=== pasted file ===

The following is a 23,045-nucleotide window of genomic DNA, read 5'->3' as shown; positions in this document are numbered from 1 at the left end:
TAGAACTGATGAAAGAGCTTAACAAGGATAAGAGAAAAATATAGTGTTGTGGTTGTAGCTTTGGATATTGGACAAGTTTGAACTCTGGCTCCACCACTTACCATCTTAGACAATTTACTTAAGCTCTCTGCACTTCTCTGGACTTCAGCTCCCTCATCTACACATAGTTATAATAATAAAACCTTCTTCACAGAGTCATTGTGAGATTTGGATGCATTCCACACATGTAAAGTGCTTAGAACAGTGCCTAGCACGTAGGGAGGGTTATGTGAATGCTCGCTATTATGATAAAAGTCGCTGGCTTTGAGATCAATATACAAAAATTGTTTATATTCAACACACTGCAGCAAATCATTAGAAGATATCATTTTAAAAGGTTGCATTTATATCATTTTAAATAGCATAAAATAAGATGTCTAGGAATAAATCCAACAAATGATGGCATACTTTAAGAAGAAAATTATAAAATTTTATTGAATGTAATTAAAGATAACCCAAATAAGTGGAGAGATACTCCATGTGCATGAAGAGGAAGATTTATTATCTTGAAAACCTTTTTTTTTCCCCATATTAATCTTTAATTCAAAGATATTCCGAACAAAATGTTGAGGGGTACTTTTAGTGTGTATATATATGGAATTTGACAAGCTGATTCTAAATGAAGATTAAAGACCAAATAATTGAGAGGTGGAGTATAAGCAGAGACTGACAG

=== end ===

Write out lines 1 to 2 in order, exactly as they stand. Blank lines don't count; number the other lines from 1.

The following is a 23,045-nucleotide window of genomic DNA, read 5'->3' as shown; positions in this document are numbered from 1 at the left end:
TAGAACTGATGAAAGAGCTTAACAAGGATAAGAGAAAAATATAGTGTTGTGGTTGTAGCTTTGGATATTGGACAAGTTTGAACTCTGGCTCCACCACTTACCATCTTAGACAATTTACTTAAGCTCTCTGCACTTCTCTGGACTTCAGCTCCCTCATCTACACATAGTTATAATAATAAAACCTTCTTCACAGAGTCATTGTGAGATTTGGATGCATTCCACACATGTAAAGTGCTTAGAACAGTGCCTAGCACGTAGGGAGGGTTATGTGAATGCTCGCTATTATGATAAAAGTCGCTGGCTTTGAGATCAATATACAAAAATTGTTTATATTCAACACACTGCAGCAAATCATTAGAAGATATCATTTTAAAAGGTTGCATTTATATCATTTTAAATAGCATAAAATAAGATGTCTAGGAATAAATCCAACAAATGATGGCATACTTTAAGAAGAAAATTATAAAATTTTATTGAATGTAATTAAAGATAACCCAAATAAGTGGAGAGATACTCCATGTGCATGAAGAGGAAGATTTATTATCTTGAAAACCTTTTTTTTTCCCCATATTAATCTTTAATTCAAAGATATTCCGAACAAAATGTTGAGGGGTACTTTTAGTGTGTATATATATGGAATTTGACAAGCTGATTCTAAATGAAGATTAAAGACCAAATAATTGAGAGGTGGAGTATAAGCAGAGACTGACAG